Fe3O4 + 4 C(s) → 3 Fe(s) + 4 CO(g)

 

Carbon monoxide can be recycled to smelt even more iron:

Fe3O4 + 4 CO(g) → 3 Fe(s) + 4 CO2(g)

 

with sulfur to form carbon disulfide and with steam in the coal-gas reaction:

C(s) + H2O(g) → CO(g) + H2(g).

 

Carbon combines with some metals at high temperatures to form metallic carbides, such as the iron carbide cementite in steel and tungsten carbide, widely used as an abrasive and for making hard tips for cutting tools.

 
Graphite is one of the softest materials known. Synthetic nanocrystalline diamond is the hardest material known.
Graphite is a very good lubricant, displaying superlubricity. Diamond is the ultimate abrasive.
Graphite is a conductor of electricity. Diamond is an excellent electrical insulator, and has the highest breakdown electric field of any known material.
Some forms of graphite are used for thermal insulation (i.e. firebreaks and heat shields), but some other forms are good thermal conductors. Diamond is the best known naturally occurring thermal conductor
Graphite is opaque. Diamond is highly transparent.
Graphite crystallizes in the hexagonal system. Diamond crystallizes in the cubic system.
Amorphous carbon is completely isotropic. Carbon nanotubes are among the most anisotropic materials known.

 



 
Compounds

Organic compounds

Organic compounds (W)

Carbon can form very long chains of interconnecting carbon–carbon bonds, a property that is called catenation. Carbon-carbon bonds are strong and stable. Through catenation, carbon forms a countless number of compounds. A tally of unique compounds shows that more contain carbon than do not. A similar claim can be made for hydrogen because most organic compounds contain hydrogen chemically bonded to carbon or another common element like oxygen or nitrogen.

The simplest form of an organic molecule is the hydrocarbon — a large family of organic molecules that are composed of hydrogen atoms bonded to a chain of carbon atoms. A hydrocarbon backbone can be substituted by other atoms, known as heteroatoms. Common heteroatoms that appear in organic compounds include oxygen, nitrogen, sulfur, phosphorus, and the nonradioactive halogens, as well as the metals lithium and magnesium. Organic compounds containing bonds to metal are known as organometallic compounds (see below). Certain groupings of atoms, often including heteroatoms, recur in large numbers of organic compounds. These collections, known as functional groups, confer common reactivity patterns and allow for the systematic study and categorization of organic compounds. Chain length, shape and functional groups all affect the properties of organic molecules.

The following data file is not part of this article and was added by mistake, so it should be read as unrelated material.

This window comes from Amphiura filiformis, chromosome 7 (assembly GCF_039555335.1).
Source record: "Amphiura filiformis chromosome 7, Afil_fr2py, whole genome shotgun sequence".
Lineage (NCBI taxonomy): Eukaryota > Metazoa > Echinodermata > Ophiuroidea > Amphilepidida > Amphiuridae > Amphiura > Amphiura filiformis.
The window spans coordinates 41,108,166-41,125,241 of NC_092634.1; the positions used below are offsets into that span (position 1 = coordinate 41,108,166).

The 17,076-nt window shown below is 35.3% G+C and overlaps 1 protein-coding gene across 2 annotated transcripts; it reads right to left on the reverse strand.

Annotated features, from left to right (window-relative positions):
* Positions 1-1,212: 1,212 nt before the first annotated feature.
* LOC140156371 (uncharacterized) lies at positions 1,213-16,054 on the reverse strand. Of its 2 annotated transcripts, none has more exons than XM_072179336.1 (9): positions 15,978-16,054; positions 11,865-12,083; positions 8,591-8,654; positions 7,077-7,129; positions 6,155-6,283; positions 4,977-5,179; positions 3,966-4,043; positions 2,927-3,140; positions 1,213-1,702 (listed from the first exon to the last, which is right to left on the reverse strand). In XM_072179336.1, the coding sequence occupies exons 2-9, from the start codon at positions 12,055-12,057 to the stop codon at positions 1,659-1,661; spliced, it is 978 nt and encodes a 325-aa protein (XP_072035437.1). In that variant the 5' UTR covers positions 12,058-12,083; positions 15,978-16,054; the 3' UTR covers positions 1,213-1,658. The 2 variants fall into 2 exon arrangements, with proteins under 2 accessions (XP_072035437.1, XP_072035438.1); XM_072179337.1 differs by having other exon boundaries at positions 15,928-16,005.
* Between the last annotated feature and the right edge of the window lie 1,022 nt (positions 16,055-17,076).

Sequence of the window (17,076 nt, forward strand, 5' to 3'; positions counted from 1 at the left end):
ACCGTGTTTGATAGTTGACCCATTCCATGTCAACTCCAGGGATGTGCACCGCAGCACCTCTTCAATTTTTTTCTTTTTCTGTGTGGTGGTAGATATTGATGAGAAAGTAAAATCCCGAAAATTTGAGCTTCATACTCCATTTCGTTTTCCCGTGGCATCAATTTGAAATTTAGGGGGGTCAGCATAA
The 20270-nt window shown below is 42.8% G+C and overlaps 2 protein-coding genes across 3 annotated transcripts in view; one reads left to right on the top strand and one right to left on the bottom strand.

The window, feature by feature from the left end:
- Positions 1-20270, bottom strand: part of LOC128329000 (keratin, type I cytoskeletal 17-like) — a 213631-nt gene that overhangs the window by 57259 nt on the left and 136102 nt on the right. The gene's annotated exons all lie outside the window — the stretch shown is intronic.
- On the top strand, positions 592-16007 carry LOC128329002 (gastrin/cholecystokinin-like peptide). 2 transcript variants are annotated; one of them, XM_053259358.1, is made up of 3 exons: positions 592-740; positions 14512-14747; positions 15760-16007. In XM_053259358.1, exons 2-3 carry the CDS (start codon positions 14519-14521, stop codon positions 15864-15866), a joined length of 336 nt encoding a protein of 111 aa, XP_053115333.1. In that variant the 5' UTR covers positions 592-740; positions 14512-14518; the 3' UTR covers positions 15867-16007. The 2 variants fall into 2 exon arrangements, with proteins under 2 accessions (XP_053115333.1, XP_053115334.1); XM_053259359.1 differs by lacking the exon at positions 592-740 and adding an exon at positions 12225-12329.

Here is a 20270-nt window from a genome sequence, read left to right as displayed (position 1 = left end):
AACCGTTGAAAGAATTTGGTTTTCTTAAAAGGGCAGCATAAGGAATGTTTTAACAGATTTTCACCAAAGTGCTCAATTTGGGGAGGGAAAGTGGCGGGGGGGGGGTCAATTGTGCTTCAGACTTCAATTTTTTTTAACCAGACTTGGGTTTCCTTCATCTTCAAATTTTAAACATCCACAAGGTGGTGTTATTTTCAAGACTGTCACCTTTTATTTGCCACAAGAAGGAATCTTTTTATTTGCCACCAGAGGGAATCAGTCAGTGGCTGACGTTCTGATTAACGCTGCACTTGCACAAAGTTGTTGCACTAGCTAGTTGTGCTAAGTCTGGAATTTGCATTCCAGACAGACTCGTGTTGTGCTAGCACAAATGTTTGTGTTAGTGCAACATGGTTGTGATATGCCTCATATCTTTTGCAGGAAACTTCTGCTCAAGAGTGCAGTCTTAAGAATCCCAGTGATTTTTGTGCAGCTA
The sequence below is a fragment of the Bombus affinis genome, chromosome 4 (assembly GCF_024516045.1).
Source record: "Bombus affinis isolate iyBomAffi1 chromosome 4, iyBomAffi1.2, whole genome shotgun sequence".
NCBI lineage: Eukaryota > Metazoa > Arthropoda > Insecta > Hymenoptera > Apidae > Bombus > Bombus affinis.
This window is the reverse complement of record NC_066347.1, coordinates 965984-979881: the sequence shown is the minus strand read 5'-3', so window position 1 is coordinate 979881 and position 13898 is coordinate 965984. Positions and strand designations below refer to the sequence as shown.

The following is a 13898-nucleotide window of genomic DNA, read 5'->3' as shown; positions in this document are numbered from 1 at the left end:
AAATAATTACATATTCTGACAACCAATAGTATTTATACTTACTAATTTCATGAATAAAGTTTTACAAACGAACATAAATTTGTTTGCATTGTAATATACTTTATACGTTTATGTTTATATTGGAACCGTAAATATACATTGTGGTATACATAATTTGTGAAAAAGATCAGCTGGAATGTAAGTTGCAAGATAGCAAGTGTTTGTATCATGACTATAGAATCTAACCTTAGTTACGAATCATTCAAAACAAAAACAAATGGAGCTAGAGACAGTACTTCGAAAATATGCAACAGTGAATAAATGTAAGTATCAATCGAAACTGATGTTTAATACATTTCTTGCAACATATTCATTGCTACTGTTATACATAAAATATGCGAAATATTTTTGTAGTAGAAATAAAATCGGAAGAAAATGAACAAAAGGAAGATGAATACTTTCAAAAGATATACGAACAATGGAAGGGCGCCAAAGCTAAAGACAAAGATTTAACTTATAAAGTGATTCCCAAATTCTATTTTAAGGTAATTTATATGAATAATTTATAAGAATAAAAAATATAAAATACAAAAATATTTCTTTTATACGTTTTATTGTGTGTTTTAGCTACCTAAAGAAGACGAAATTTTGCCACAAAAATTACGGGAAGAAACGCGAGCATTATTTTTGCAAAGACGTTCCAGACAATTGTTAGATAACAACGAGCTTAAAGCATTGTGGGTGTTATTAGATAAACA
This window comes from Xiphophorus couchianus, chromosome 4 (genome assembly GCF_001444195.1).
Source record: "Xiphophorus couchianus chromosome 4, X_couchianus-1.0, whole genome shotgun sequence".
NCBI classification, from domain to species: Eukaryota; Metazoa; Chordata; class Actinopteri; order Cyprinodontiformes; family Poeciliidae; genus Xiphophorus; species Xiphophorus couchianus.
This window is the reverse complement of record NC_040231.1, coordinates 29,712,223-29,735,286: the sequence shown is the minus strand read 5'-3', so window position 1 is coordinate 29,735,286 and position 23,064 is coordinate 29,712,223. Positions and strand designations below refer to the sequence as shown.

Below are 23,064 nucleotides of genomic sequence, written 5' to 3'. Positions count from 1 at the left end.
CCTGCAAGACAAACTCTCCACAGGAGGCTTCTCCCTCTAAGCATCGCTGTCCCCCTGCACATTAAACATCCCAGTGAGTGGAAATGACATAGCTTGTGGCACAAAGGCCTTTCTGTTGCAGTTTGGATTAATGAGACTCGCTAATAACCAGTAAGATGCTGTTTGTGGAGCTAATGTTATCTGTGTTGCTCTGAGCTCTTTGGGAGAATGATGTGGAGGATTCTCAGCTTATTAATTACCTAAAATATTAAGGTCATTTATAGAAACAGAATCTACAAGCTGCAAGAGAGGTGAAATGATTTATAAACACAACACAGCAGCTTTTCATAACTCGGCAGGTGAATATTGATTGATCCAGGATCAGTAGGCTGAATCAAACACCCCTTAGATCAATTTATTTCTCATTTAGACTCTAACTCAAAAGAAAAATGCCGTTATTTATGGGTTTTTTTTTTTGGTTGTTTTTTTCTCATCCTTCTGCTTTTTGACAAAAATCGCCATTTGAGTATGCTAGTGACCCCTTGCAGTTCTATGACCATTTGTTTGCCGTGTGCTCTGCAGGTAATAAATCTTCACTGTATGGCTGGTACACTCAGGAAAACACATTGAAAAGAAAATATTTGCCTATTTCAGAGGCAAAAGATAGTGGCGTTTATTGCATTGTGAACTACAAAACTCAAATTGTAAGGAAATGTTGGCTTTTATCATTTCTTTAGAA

In most stable compounds of carbon (and nearly all stable organic compounds), carbon obeys the octet rule and is tetravalent, meaning that a carbon atom forms a total of four covalent bonds (which may include double and triple bonds). Exceptions include a small number of stabilized carbocations (three bonds, positive charge), radicals (three bonds, neutral), carbanions (three bonds, negative charge) and carbenes (two bonds, neutral), although these species are much more likely to be encountered as unstable, reactive intermediates.

Carbon occurs in all known organic life and is the basis of organic chemistry. When united with hydrogen, it forms various hydrocarbons that are important to industry as refrigerants, lubricants, solvents, as chemical feedstock for the manufacture of plastics and petrochemicals, and as fossil fuels.

When combined with oxygen and hydrogen, carbon can form many groups of important biological compounds including sugars, lignans, chitins, alcohols, fats, and aromatic esters, carotenoids and terpenes. With nitrogen it forms alkaloids, and with the addition of sulfur also it forms antibiotics, amino acids, and rubber products. With the addition of phosphorus to these other elements, it forms DNA and RNA, the chemical-code carriers of life, and adenosine triphosphate (ATP), the most important energy-transfer molecule in all living cells.

 


Correlation between the carbon cycle and formation of organic compounds. In plants, carbon dioxide formed by carbon fixation can join with water in photosynthesis (green) to form organic compounds, which can be used and further converted by both plants and animals.

 







 
  Carbon bonding (B)

Carbon bonding

Carbon bonding (B)